Over the past few weeks, the Nintendo 3DS, Nintendo's troubled little handheld, has been making headlines. Nintendo has done everything from hitting us with a barrage of game announcements, to slashing the system price, to marketing an attachment providing a second circle pad for enhanced gameplay. Sadly, 3DS sales have continued to be lower than planned, and Nintendo's share price fell another 4% on Friday.
But, all hope might not be lost for the Kyoto-based gaming company. In an unprecedented news conference, president Satorou Iwata, Mario creator and game producer Shigeru Myamoto, and Nintendo of America president Reggie Fils-Aime announced a brand-new handheld which will hit stores in mid-2012. Hold onto your SD Cards, folks--it's the Nintendo 4DS!
Yes, it's true! This top-of-the-line, state-of-the-art gaming system promises to revolutionize the handheld industry with its patented 4D technology.
What is 4D technology, you ask? Simple: technology that allows you to manipulate the fourth dimension--time!
It's a mind-bending idea, so let me explain. The 3D slider on the 3DS allowed one to adjust depth, right? Well, the 4D slider on the 4DS allows you to see puzzles, characters, people, and objects as they were in the past--or as they will be in the future!
So, how is it used? Again, simple: using the 4DS Camera (upgraded to a stunning 0.5MP in comparison to the 3DS's paltry 0.3MP), look at something in the environment and adjust the 4D slider to manipulate how the object looks. Moving it down will let you see what it looked like in the past, and moving it up will give you a glimpse into the future. Using the Options function, you can adjust how much time elapses as you move the slider. From seeing what your dog looked like eight days ago to taking at look at your mother as she will be in forty years, the 4DS Camera lets you see it all!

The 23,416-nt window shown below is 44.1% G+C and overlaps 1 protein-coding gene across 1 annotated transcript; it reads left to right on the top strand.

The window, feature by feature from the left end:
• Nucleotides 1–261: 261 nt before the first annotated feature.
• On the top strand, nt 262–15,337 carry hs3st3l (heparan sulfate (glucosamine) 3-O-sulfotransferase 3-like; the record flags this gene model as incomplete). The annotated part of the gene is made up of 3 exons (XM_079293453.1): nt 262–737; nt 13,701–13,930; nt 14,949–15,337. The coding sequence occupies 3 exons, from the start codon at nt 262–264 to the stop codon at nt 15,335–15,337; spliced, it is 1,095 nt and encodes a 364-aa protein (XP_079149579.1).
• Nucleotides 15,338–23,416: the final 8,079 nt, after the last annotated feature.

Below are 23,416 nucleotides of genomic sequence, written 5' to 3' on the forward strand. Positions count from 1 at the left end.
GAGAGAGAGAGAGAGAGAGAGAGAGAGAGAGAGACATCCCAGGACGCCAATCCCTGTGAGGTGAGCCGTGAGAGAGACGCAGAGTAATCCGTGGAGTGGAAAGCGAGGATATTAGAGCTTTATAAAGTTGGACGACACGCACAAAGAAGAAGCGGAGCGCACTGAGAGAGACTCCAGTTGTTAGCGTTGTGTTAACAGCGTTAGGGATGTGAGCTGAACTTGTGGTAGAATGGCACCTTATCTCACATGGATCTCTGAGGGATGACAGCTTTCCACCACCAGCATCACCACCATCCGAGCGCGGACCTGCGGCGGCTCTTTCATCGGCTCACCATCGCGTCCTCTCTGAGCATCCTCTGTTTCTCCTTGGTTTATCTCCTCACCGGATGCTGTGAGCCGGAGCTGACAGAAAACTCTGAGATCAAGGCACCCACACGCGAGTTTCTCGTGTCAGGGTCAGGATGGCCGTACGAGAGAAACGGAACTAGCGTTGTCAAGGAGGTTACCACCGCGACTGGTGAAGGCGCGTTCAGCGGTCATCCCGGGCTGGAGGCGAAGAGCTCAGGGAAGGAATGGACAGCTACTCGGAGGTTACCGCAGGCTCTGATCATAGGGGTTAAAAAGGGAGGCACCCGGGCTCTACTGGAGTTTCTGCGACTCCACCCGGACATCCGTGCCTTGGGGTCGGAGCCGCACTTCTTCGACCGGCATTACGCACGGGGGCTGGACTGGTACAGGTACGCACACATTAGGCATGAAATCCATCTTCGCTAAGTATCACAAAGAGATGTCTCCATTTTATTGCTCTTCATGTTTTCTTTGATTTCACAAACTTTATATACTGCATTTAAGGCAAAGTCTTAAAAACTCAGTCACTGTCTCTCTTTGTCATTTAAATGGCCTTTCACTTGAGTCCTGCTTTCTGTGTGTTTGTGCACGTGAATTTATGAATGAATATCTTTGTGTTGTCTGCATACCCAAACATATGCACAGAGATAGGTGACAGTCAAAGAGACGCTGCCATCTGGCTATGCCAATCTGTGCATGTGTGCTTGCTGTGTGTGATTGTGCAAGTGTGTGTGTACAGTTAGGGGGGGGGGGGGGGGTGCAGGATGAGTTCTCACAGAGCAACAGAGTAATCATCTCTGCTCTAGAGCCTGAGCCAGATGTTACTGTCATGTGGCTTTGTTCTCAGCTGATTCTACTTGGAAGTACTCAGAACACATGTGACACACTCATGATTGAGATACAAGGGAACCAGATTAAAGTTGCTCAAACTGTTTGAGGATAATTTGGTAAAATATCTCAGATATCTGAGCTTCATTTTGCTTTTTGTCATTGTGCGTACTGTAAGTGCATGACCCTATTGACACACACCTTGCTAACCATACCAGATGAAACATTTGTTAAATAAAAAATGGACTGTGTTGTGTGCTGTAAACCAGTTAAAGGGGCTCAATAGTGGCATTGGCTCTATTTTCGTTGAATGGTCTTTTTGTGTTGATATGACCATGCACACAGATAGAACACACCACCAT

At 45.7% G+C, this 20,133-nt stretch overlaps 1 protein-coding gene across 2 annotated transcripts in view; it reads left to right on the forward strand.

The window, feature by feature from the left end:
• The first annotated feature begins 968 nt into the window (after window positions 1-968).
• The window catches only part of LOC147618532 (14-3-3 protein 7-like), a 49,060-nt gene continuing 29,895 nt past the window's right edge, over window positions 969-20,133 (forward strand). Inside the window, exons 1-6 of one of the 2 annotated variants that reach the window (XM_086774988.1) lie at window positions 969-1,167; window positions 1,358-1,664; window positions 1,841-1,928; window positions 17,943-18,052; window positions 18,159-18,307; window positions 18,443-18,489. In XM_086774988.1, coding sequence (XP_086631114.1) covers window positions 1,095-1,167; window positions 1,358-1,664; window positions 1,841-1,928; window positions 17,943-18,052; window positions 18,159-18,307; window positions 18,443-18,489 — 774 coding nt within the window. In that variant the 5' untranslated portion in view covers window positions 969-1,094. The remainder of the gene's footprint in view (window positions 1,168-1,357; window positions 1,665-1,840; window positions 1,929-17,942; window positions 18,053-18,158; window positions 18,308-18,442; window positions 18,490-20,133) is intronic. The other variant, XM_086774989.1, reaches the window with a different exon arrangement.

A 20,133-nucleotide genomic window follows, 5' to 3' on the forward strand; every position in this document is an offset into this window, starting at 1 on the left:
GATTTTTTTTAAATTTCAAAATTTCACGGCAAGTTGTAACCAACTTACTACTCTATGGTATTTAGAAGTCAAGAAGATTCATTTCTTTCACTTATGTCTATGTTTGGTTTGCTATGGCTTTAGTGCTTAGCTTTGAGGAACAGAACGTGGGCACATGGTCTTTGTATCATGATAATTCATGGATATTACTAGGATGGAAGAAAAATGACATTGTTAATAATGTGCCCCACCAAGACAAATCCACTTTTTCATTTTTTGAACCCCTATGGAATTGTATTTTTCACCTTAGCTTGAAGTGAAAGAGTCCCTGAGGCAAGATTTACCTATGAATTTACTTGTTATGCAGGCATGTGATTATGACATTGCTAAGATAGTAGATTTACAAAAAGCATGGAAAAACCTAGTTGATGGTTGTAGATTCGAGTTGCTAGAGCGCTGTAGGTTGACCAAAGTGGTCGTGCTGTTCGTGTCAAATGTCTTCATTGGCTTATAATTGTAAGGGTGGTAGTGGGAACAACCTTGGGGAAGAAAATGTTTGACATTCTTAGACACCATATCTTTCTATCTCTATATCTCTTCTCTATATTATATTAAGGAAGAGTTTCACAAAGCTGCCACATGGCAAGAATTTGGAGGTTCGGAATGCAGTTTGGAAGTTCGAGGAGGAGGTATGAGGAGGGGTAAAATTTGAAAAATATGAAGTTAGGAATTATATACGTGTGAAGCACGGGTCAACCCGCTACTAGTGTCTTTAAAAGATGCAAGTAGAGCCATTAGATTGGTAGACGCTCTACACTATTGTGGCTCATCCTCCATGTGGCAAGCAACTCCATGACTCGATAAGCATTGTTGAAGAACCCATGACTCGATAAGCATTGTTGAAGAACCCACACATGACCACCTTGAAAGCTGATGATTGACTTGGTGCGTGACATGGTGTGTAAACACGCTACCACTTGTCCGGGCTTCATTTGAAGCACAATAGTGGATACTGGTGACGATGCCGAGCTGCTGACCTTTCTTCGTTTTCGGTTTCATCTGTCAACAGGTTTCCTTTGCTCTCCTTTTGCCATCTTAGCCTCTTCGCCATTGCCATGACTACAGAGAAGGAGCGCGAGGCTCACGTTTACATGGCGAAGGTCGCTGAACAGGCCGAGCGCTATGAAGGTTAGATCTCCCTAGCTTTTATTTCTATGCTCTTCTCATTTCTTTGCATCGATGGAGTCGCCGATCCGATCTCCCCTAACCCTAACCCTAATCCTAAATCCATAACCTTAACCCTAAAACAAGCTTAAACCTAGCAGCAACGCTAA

But wait--there's more, right???
Of course! But, before we continue, let's take a look at the 4DS diagram released today.
A diagram of the Nintendo 4DS.
1. The circle pad, first seen in the Nintendo 3DS.
2. The D-Pad, which will assist in menu nagivation.
3. The ABXY buttons.
4. The second circle pad, which will function much like the C-stick on Nintendo GameCube controllers.
5 and 6. The L and R buttons, moved from the shoulder position to compensate for the larger top screen.
7. The aforementioned 4D slider. The moveable nub naturally returns to the centre of the slider to allow for easy past/future viewing.
8. The volume slider.
9, 10, and 11. The Select, Start, and Home buttons, with similar functionality to their 3DS counterparts. To avoid a serious system bug, the Home button will not activate unless the 4D slider nub is in its natural central position.
12. DEFG buttons, reserved for use in yet unannounced games.
Oh boy--I'm PSYCHED!!!
And well should you be. Now, unfortunately, in accordance with the Temporal Prime Directive (a big, over-arching law regulating time distortion information), we can't show you any pictures of the 4D technology in action. We CAN, however, show you two screenshots of two at-launch games for the 4DS. One is a cute, clever, well-made puzzle game called Paint Thinnerz,